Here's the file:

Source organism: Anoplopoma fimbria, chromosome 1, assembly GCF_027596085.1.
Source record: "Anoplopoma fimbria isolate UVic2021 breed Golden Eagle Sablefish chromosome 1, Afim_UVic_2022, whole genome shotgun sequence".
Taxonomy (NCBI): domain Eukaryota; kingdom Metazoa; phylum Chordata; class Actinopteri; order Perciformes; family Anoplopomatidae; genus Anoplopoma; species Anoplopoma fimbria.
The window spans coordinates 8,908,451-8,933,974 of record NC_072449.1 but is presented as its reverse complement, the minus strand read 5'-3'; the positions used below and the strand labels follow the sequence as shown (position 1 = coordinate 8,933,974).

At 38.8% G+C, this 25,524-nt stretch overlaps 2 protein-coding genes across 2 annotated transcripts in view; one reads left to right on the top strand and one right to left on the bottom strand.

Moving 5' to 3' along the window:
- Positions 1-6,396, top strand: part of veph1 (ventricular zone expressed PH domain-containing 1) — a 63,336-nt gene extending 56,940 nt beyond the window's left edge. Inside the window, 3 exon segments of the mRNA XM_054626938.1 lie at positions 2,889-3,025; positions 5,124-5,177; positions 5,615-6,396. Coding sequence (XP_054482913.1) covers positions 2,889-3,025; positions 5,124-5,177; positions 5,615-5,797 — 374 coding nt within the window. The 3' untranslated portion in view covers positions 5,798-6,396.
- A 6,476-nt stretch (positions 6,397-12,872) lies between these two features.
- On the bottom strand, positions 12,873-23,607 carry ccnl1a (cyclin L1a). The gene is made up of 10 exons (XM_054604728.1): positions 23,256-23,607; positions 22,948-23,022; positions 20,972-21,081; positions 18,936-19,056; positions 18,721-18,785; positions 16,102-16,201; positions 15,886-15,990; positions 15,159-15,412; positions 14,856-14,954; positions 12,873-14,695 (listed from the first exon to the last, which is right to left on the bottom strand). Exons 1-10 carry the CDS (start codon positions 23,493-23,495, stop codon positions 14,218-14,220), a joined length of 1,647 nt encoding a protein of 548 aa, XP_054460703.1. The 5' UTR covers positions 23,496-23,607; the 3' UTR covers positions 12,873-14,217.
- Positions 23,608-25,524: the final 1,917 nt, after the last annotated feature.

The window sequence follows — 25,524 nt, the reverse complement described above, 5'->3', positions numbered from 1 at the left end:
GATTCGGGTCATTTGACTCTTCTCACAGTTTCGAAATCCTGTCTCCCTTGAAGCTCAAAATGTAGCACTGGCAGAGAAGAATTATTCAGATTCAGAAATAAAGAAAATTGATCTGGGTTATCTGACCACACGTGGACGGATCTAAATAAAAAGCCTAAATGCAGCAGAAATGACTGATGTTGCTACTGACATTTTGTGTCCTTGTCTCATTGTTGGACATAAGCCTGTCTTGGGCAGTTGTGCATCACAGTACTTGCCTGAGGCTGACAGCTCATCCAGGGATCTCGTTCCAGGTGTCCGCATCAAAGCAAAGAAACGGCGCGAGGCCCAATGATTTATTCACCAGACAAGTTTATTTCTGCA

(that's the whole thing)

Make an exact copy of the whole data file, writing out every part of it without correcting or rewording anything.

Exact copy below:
Source organism: Anoplopoma fimbria, chromosome 1, assembly GCF_027596085.1.
Source record: "Anoplopoma fimbria isolate UVic2021 breed Golden Eagle Sablefish chromosome 1, Afim_UVic_2022, whole genome shotgun sequence".
Taxonomy (NCBI): domain Eukaryota; kingdom Metazoa; phylum Chordata; class Actinopteri; order Perciformes; family Anoplopomatidae; genus Anoplopoma; species Anoplopoma fimbria.
The window spans coordinates 8,908,451-8,933,974 of record NC_072449.1 but is presented as its reverse complement, the minus strand read 5'-3'; the positions used below and the strand labels follow the sequence as shown (position 1 = coordinate 8,933,974).

At 38.8% G+C, this 25,524-nt stretch overlaps 2 protein-coding genes across 2 annotated transcripts in view; one reads left to right on the top strand and one right to left on the bottom strand.

Moving 5' to 3' along the window:
- Positions 1-6,396, top strand: part of veph1 (ventricular zone expressed PH domain-containing 1) — a 63,336-nt gene extending 56,940 nt beyond the window's left edge. Inside the window, 3 exon segments of the mRNA XM_054626938.1 lie at positions 2,889-3,025; positions 5,124-5,177; positions 5,615-6,396. Coding sequence (XP_054482913.1) covers positions 2,889-3,025; positions 5,124-5,177; positions 5,615-5,797 — 374 coding nt within the window. The 3' untranslated portion in view covers positions 5,798-6,396.
- A 6,476-nt stretch (positions 6,397-12,872) lies between these two features.
- On the bottom strand, positions 12,873-23,607 carry ccnl1a (cyclin L1a). The gene is made up of 10 exons (XM_054604728.1): positions 23,256-23,607; positions 22,948-23,022; positions 20,972-21,081; positions 18,936-19,056; positions 18,721-18,785; positions 16,102-16,201; positions 15,886-15,990; positions 15,159-15,412; positions 14,856-14,954; positions 12,873-14,695 (listed from the first exon to the last, which is right to left on the bottom strand). Exons 1-10 carry the CDS (start codon positions 23,493-23,495, stop codon positions 14,218-14,220), a joined length of 1,647 nt encoding a protein of 548 aa, XP_054460703.1. The 5' UTR covers positions 23,496-23,607; the 3' UTR covers positions 12,873-14,217.
- Positions 23,608-25,524: the final 1,917 nt, after the last annotated feature.

The window sequence follows — 25,524 nt, the reverse complement described above, 5'->3', positions numbered from 1 at the left end:
GATTCGGGTCATTTGACTCTTCTCACAGTTTCGAAATCCTGTCTCCCTTGAAGCTCAAAATGTAGCACTGGCAGAGAAGAATTATTCAGATTCAGAAATAAAGAAAATTGATCTGGGTTATCTGACCACACGTGGACGGATCTAAATAAAAAGCCTAAATGCAGCAGAAATGACTGATGTTGCTACTGACATTTTGTGTCCTTGTCTCATTGTTGGACATAAGCCTGTCTTGGGCAGTTGTGCATCACAGTACTTGCCTGAGGCTGACAGCTCATCCAGGGATCTCGTTCCAGGTGTCCGCATCAAAGCAAAGAAACGGCGCGAGGCCCAATGATTTATTCACCAGACAAGTTTATTTCTGCA